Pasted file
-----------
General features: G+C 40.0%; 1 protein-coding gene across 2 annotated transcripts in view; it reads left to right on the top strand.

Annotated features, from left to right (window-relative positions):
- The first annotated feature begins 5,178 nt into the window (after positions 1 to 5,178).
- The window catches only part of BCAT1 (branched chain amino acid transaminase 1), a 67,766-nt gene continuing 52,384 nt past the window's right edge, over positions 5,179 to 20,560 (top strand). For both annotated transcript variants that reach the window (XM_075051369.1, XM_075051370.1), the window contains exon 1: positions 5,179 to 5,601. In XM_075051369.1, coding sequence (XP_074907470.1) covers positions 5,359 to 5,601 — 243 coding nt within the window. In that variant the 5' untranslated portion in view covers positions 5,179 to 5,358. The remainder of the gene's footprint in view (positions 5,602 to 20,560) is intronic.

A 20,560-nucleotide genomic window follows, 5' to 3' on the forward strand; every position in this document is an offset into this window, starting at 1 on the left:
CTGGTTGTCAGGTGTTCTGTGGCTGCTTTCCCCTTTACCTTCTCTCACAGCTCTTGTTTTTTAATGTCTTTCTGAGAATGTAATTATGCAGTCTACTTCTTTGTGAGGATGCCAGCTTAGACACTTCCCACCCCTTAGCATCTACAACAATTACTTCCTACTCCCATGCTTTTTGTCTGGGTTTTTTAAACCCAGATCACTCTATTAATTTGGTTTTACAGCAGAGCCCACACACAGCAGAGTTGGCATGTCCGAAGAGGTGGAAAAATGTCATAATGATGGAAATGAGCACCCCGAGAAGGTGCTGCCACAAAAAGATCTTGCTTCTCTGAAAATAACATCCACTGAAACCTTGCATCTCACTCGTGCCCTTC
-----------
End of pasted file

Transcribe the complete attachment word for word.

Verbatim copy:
General features: G+C 40.0%; 1 protein-coding gene across 2 annotated transcripts in view; it reads left to right on the top strand.

Annotated features, from left to right (window-relative positions):
- The first annotated feature begins 5,178 nt into the window (after positions 1 to 5,178).
- The window catches only part of BCAT1 (branched chain amino acid transaminase 1), a 67,766-nt gene continuing 52,384 nt past the window's right edge, over positions 5,179 to 20,560 (top strand). For both annotated transcript variants that reach the window (XM_075051369.1, XM_075051370.1), the window contains exon 1: positions 5,179 to 5,601. In XM_075051369.1, coding sequence (XP_074907470.1) covers positions 5,359 to 5,601 — 243 coding nt within the window. In that variant the 5' untranslated portion in view covers positions 5,179 to 5,358. The remainder of the gene's footprint in view (positions 5,602 to 20,560) is intronic.

A 20,560-nucleotide genomic window follows, 5' to 3' on the forward strand; every position in this document is an offset into this window, starting at 1 on the left:
CTGGTTGTCAGGTGTTCTGTGGCTGCTTTCCCCTTTACCTTCTCTCACAGCTCTTGTTTTTTAATGTCTTTCTGAGAATGTAATTATGCAGTCTACTTCTTTGTGAGGATGCCAGCTTAGACACTTCCCACCCCTTAGCATCTACAACAATTACTTCCTACTCCCATGCTTTTTGTCTGGGTTTTTTAAACCCAGATCACTCTATTAATTTGGTTTTACAGCAGAGCCCACACACAGCAGAGTTGGCATGTCCGAAGAGGTGGAAAAATGTCATAATGATGGAAATGAGCACCCCGAGAAGGTGCTGCCACAAAAAGATCTTGCTTCTCTGAAAATAACATCCACTGAAACCTTGCATCTCACTCGTGCCCTTC